Mazda snaps up engineers in latest sign of rebound
TOKYO -- Mazda Motor Corp. is embarking on a hiring binge in Japan, the latest sign that the former money-losing carmaker is bouncing back.
The surge in new recruits will come in engineering as Mazda doubles down on future product.
In its latest recruitment plan for Japan, Mazda said it will nearly quadruple the number of engineers it hires in the fiscal year ending March 31, 2016.
The goal is 185 new engineers, up from the 50 expected to be hired in the current year. It will be Mazda’s biggest haul of new technical talent since 2008, when it brought 250 aboard.
Mazda also is tripling the number of new hires in administrative and clerical roles, to 30 from 10.
Tiny, export-dependent Mazda, on course for record profit this fiscal year, is looking to channel some of that money into engineering as it develops its next generation of fuel-saving technologies.
The company is still rolling out its line of fuel efficient Skyactiv engines, transmissions and chassis. But executives are already planning a so-called Skyactiv 2. That aims to eke further gains from the internal combustion engine to meet increasingly stringent fuel economy regulations.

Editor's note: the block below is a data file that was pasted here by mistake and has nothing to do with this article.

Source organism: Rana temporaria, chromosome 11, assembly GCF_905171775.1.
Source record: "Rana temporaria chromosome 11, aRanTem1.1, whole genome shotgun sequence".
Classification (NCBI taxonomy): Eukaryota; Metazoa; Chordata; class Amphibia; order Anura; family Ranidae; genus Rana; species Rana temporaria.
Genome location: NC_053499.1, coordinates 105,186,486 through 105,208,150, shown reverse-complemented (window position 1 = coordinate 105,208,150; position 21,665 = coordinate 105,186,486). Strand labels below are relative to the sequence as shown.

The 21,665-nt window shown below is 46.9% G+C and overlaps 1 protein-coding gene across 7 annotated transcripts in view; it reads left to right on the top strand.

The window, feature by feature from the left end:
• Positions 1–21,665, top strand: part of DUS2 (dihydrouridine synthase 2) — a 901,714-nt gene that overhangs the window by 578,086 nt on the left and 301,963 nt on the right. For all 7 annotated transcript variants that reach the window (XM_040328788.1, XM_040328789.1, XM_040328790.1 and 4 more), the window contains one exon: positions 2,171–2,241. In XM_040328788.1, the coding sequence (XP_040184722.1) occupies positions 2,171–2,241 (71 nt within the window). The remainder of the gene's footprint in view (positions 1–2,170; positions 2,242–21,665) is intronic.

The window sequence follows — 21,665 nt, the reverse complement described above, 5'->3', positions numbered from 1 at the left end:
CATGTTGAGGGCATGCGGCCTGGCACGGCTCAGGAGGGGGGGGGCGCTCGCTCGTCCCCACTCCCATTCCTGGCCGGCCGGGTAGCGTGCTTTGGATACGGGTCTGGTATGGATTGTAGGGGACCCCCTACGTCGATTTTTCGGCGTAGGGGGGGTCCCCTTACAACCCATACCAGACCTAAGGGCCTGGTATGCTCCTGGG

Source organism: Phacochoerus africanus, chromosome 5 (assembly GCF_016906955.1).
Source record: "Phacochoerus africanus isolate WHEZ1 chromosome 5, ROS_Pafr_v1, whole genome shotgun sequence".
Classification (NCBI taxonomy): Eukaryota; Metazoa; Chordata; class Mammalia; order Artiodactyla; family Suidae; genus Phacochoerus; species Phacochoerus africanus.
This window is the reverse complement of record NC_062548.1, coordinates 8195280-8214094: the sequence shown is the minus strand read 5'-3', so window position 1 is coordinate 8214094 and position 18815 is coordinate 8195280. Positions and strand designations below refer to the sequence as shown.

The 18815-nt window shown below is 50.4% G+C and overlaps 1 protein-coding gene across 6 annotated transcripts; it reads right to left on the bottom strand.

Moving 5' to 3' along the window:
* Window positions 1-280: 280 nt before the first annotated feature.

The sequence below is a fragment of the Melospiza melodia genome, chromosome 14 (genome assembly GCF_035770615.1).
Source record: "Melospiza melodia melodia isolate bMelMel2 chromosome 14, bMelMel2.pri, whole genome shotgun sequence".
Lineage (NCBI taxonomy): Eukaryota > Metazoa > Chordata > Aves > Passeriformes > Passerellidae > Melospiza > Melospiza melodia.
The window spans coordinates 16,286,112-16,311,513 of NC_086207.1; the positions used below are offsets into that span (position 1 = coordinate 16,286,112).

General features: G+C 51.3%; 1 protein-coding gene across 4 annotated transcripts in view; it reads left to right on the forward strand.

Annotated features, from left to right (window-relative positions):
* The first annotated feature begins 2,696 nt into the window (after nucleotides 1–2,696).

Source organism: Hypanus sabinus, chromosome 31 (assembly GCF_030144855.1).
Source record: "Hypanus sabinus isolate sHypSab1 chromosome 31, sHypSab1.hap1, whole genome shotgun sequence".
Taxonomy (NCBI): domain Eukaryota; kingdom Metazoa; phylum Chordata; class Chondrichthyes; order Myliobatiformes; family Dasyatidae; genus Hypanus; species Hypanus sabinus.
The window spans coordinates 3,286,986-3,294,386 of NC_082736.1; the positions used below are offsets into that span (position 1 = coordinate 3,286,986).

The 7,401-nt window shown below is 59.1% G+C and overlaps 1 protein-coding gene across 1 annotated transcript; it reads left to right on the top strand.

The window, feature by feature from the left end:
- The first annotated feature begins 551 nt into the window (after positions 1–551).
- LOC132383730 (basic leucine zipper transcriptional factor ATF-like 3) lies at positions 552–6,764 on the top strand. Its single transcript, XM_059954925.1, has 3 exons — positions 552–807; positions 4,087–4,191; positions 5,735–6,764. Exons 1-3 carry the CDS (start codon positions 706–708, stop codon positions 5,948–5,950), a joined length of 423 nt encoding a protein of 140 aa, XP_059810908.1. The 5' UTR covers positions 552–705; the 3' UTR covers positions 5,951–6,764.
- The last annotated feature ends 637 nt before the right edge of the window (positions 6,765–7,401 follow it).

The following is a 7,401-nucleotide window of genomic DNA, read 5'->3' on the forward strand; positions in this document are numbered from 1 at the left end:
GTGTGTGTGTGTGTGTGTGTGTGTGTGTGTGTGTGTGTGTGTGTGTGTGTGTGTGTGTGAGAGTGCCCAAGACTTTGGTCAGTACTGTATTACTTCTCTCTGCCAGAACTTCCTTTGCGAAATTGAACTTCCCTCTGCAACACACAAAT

“Mazda is implementing its structural reform plan on a companywide basis in order to realize further growth,” Takeshi Fujiga, executive officer in charge of global human resources, said of the recruitment schedule. “The plan encompasses the expansion and evolution of Skyactiv models and the reinforcement of Mazda’s business and brand on a global scale.”
Mazda finally has more money to plow into the project.
In the fiscal year that ended March 31, 2013, Mazda delivered its first net profit after four years of losses.
For the current fiscal year, the automaker predicts net income will more than double to an all-time high of 110 billion yen ($1.05 billion), topping the previous record of $872.5 million earned in the fiscal year that ended March 31, 2008.
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